“Since green buckwheat is minimally exposed to heat treatment, it retains all the vitamins – mainly B and E groups – and denser fiber. Fiber foods are beneficial because they help regulate blood sugar levels, affecting hunger and satiety. In addition, coarse fibers play an important role in digestion, providing mechanical movement of food through the gastrointestinal tract, ”says Zulay Ibragimova, nutritionist, gastroenterologist, head of the X-Clinic Department of Dietetics and Nutrition.
Among the advantages of any buckwheat groats can be noted the presence of rutin – a substance that improves blood flow. The main “keeper” of the flavonoid rutin is the buckwheat shell, which contains 17 times more of it than inside the kernel. But when processing with steam, the shell is destroyed, therefore green buckwheat is much richer in them. Only germinated grains of green buckwheat contain even more flavonoids.
Is buckwheat really useful?
Everyone has heard about the health benefits of buckwheat. And not only in the post-Soviet space: Western nutritionists regularly include it in the list of the most-very-super-healthy lifestyle products. In the well-fed times in Russian realities, buckwheat is difficult to compete with more glamorous cereals – it fades into the background, giving way to quinoa, brown rice, amaranth. But in times of crisis, compatriots again return to buckwheat. Does this make sense in terms of health benefits?
If buckwheat contains both protein and fiber, does this mean that you can “live” on it?
Eating a lot of buckwheat is not harmful if you eat other foods in addition to it and your diet is well balanced. If we are talking about a mono-diet, when a person eats only buckwheat, then there will still not be enough proteins, complex carbohydrates and other valuable nutrients from it. “Buckwheat mono-diet is contraindicated in case of gastritis, stomach and duodenal ulcers, cardiovascular diseases, but most importantly – in diabetes mellitus, when it is especially important to control the level of carbohydrates,” warns Zulay Ibragimova. “But also completely healthy people should not experiment on themselves, eating only buckwheat, because it will not lead to anything good.”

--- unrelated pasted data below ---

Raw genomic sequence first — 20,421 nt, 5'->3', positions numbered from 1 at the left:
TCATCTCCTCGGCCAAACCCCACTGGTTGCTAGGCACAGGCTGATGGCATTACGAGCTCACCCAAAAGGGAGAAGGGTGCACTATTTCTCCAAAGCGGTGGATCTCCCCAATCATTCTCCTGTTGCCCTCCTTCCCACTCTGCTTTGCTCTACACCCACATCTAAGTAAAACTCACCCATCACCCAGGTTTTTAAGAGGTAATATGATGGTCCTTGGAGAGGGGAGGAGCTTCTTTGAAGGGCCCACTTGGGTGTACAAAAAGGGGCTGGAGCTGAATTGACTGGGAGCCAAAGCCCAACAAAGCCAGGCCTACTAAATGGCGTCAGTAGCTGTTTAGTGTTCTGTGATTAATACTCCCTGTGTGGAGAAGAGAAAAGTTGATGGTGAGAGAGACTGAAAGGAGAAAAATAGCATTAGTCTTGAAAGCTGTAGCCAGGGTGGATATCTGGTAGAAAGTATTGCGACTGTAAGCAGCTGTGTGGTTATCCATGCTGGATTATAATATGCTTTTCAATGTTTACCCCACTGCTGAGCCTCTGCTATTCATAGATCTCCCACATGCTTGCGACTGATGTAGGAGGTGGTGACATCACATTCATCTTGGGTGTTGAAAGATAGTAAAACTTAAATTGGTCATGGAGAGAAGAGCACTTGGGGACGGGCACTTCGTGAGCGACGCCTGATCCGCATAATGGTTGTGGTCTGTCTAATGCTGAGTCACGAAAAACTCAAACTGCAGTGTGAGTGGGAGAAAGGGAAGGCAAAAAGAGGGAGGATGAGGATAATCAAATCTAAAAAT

How to cook buckwheat correctly so that it is as useful as possible?
One of the classic “grandmother’s” tricks, which housewives shared in Soviet times, said: to make buckwheat especially crumbly, you need to add a little soda to it during cooking. Indeed, this method works, since soda creates an alkaline environment, changing the texture on the surface of the grains – they become darker and denser, the porridge does not boil over and acquires a strong nutty flavor. But from the point of view of modern dietetics and health benefits, this method of preparing crumbly buckwheat porridge cannot be considered useful. Nutritionists are convinced that it is better not to cook at all, but to soak buckwheat in warm, but by no means hot water. So the cereal will be crumbly, but at the same time much more useful. Put buckwheat in a container, fill with water in a ratio of 1: 2, cover tightly and leave for several hours, or better overnight.
“Any long-term heat treatment leads to the destruction of vitamins, and soaking, on the contrary, allows you to preserve the maximum of nutrients that make up the cereal,” explains Zulay Ibragimova. – Fiber in steamed buckwheat – about 11 grams per 100 grams of kernel, but if you boil it in boiling water, only 4 grams remain. Thus, in order to replenish the body’s daily need for fiber (20-30 g), you need to eat 200-300 grams of cereals soaked in water. While boiled will need almost three times more.